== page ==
Let me start out by saying that I am white, privileged and live in suburbia. I have voted Republican in every election except for 2016. Let me also say that I am a victim of rape, a seminary student with a focus on campus ministry and social justice, a mom and the wife of a healthcare worker. This election is beyond personal.
The death of Supreme Court Justice Ruth Bader Ginsburg gutted me. I called senators and donated money to the Democratic Party because I felt like I needed to do something. I educated my children on the amazing things that RBG did, not just for women, but for our country. My oldest asked, “Are you sad for her?” “No, honey. I’m sad for us.” I cried. I’m sad for us because of the implications of what this election means now more than ever.
Ladies, we are considered a marginalized group. I don’t feel that most of the time, but it remains the truth. We need one another, and we need to stand against a president who teaches our children that sexual assault isn’t a big deal, that there are some “good” white supremacists, that the death of over 200,000 Americans isn’t enough of a problem to admit wrongdoing. We need to fight because we are the ones with the power. While history may tell us this isn’t the case, we are strong, and we are mighty, and we can work to make our country better than it has ever been.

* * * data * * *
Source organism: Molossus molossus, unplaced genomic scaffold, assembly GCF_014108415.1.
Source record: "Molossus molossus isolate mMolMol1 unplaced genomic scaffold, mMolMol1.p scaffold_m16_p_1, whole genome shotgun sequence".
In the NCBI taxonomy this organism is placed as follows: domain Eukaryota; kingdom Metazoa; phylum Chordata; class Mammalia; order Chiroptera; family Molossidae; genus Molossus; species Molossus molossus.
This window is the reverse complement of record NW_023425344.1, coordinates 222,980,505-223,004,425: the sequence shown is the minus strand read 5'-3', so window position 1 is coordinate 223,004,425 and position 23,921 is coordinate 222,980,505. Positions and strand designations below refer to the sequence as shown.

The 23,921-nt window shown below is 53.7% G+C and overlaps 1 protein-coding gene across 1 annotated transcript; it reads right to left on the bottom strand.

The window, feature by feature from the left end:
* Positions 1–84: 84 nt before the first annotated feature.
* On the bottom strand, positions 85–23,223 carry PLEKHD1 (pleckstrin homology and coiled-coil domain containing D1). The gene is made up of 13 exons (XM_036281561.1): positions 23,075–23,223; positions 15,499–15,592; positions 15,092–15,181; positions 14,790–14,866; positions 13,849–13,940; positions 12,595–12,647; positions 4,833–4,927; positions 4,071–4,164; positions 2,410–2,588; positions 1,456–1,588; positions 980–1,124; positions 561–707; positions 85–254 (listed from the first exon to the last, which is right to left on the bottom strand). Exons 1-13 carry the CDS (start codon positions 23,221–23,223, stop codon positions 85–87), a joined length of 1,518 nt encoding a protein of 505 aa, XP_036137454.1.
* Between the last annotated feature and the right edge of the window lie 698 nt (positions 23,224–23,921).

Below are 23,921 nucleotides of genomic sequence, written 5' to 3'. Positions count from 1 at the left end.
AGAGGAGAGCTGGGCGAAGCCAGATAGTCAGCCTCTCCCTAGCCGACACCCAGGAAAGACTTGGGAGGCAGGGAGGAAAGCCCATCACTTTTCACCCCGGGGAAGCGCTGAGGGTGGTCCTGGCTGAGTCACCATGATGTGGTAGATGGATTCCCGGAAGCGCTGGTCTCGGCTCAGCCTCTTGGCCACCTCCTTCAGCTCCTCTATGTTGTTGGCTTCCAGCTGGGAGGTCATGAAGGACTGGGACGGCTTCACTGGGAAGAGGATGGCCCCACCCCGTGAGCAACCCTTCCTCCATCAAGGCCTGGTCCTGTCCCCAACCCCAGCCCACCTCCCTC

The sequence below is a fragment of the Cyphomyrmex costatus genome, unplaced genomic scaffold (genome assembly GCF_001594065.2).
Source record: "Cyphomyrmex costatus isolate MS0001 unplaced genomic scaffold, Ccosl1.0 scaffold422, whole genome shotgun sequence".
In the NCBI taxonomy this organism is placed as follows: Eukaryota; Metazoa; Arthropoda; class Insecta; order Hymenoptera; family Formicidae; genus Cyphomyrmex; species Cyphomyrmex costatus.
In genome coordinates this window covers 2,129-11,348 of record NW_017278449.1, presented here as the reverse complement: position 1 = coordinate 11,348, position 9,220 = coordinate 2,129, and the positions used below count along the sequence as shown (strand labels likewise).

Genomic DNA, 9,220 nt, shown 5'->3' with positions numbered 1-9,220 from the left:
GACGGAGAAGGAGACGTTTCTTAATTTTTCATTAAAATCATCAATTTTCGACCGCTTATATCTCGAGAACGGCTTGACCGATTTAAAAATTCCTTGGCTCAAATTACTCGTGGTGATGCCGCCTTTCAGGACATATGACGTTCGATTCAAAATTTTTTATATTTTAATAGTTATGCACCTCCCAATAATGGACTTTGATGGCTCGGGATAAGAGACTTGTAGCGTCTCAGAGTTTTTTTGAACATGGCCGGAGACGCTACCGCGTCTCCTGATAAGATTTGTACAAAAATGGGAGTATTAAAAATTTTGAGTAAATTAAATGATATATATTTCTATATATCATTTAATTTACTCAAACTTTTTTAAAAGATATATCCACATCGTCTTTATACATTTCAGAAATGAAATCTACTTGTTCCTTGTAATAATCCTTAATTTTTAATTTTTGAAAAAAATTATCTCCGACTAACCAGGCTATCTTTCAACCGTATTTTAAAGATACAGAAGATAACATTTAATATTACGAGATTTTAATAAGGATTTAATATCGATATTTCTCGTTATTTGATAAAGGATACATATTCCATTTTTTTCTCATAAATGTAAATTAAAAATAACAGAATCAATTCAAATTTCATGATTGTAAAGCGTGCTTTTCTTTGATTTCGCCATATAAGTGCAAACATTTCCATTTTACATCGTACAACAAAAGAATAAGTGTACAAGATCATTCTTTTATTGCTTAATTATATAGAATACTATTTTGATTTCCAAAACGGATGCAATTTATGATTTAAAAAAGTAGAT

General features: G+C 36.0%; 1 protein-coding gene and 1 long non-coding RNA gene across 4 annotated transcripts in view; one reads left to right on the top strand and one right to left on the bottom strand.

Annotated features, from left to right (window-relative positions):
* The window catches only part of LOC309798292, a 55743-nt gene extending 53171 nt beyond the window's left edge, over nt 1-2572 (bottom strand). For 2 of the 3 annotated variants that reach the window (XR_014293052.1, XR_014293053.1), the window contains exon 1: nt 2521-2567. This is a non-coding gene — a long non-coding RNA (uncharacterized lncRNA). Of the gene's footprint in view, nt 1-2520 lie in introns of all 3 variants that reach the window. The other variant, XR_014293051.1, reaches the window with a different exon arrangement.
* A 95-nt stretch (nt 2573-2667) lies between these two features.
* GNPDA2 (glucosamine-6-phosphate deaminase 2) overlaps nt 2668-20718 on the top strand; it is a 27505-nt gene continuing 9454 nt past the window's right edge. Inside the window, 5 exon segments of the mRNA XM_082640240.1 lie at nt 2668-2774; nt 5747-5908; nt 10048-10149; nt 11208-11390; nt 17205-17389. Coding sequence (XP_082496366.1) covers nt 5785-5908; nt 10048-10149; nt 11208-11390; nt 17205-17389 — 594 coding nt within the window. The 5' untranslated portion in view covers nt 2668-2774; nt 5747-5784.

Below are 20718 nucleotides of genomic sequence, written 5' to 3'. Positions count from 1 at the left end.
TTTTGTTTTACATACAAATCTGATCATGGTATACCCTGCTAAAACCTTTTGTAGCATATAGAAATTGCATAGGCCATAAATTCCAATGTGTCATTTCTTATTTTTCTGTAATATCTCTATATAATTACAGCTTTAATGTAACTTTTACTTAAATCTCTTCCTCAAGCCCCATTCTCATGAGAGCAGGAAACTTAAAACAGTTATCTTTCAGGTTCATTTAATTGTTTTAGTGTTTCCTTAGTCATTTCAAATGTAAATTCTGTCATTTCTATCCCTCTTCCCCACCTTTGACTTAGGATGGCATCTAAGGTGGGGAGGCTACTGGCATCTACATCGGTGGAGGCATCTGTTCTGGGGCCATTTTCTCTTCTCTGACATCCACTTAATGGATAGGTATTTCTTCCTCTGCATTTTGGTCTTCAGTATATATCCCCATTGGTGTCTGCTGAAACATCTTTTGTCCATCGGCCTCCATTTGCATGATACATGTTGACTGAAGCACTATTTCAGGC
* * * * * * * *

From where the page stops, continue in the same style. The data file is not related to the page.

I am urging you to see, feel and exercise your power. Together, we can make our country amazing, but we aren’t going to do it with Trump in office. As Eleanor Roosevelt said, “A woman is like a tea bag; you never know how strong it is until it’s in hot water.” Well, ladies, the water is boiling.
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